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The Evolution of Citizenship: Economic and Institutional Determinants

  • Graziella Bertocchi
  • Chiara Strozzi

We investigate the evolution of the legal institution of citizenship from a political economy perspective. We first present a median-voter model of the determination of citizenship laws. Next we test the implications of the model on a new set of data on citizenship laws across countries. We show that citizenship laws respond to economic and institutional determinants endogenously. When facing increasing immigration, countries with a jus soli regime tend to restrict their legislation, whereas countries with a jus sanguinis regime resist innovation. The welfare burden does not prove to be an obstacle to jus soli legislation, but demographic stagnation encourages it. A high degree of democracy promotes the adoption of jus soli elements, whereas instability of state borders determined by decolonization impedes it. Religion and ethnic diversity have no residual effect. (c) 2010 by The University of Chicago. All rights reserved..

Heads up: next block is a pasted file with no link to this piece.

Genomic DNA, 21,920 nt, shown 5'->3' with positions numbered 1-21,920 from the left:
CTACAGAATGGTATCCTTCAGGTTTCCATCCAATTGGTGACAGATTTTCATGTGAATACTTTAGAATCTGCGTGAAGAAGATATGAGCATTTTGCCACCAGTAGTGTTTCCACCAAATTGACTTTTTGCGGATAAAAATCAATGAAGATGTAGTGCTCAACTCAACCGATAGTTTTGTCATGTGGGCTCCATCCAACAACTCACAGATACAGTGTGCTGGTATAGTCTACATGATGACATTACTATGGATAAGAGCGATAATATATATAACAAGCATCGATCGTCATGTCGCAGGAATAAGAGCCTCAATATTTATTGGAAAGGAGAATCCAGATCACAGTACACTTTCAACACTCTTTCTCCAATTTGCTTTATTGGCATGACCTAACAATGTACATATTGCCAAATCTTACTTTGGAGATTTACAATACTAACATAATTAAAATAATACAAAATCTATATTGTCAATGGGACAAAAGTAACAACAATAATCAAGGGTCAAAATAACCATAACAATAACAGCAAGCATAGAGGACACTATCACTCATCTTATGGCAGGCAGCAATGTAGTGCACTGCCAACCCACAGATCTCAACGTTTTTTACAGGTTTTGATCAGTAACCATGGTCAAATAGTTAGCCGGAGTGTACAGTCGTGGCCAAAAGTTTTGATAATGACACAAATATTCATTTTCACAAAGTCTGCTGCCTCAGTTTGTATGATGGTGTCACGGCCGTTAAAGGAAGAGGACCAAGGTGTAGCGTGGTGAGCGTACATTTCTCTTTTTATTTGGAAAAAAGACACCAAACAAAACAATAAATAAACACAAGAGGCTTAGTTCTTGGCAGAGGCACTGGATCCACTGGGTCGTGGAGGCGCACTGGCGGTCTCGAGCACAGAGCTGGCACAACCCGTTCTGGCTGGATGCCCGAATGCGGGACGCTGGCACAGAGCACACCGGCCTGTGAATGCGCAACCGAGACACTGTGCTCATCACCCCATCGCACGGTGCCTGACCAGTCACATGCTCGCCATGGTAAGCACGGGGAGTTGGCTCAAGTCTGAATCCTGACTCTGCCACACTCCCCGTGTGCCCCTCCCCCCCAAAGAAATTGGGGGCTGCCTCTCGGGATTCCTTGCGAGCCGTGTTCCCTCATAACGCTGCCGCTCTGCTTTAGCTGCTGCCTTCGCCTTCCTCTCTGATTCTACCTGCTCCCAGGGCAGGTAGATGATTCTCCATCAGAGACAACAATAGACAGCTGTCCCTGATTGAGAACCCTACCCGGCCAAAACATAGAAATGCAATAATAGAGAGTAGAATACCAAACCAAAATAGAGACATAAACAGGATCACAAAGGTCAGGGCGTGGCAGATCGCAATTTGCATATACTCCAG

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Article provided by University of Chicago Press in its journal The Journal of Law and Economics.

Volume (Year): 53 (2010)
Issue (Month): 1 (02)
Pages: 95-136

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Handle: RePEc:ucp:jlawec:v:53:y:2010:i:1:p:95-136
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